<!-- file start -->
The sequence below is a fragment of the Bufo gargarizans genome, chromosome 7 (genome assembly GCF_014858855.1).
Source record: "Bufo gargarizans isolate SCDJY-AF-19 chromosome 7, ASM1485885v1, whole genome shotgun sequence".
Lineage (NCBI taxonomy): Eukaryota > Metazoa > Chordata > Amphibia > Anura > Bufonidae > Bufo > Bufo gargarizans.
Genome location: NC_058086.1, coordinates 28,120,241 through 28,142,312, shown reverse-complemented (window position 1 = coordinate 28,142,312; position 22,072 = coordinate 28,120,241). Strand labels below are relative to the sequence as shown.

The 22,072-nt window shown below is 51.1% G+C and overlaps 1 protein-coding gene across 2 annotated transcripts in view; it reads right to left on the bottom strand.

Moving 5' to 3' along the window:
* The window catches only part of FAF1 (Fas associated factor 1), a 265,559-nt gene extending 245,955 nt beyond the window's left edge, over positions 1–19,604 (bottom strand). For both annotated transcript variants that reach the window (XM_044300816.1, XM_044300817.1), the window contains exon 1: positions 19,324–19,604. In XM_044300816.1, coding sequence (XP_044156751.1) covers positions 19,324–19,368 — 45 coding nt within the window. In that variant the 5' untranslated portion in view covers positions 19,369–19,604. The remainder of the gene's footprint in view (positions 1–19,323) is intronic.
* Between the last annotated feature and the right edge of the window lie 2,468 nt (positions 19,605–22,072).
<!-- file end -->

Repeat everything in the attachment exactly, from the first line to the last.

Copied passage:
The sequence below is a fragment of the Bufo gargarizans genome, chromosome 7 (genome assembly GCF_014858855.1).
Source record: "Bufo gargarizans isolate SCDJY-AF-19 chromosome 7, ASM1485885v1, whole genome shotgun sequence".
Lineage (NCBI taxonomy): Eukaryota > Metazoa > Chordata > Amphibia > Anura > Bufonidae > Bufo > Bufo gargarizans.
Genome location: NC_058086.1, coordinates 28,120,241 through 28,142,312, shown reverse-complemented (window position 1 = coordinate 28,142,312; position 22,072 = coordinate 28,120,241). Strand labels below are relative to the sequence as shown.

The 22,072-nt window shown below is 51.1% G+C and overlaps 1 protein-coding gene across 2 annotated transcripts in view; it reads right to left on the bottom strand.

Moving 5' to 3' along the window:
* The window catches only part of FAF1 (Fas associated factor 1), a 265,559-nt gene extending 245,955 nt beyond the window's left edge, over positions 1–19,604 (bottom strand). For both annotated transcript variants that reach the window (XM_044300816.1, XM_044300817.1), the window contains exon 1: positions 19,324–19,604. In XM_044300816.1, coding sequence (XP_044156751.1) covers positions 19,324–19,368 — 45 coding nt within the window. In that variant the 5' untranslated portion in view covers positions 19,369–19,604. The remainder of the gene's footprint in view (positions 1–19,323) is intronic.
* Between the last annotated feature and the right edge of the window lie 2,468 nt (positions 19,605–22,072).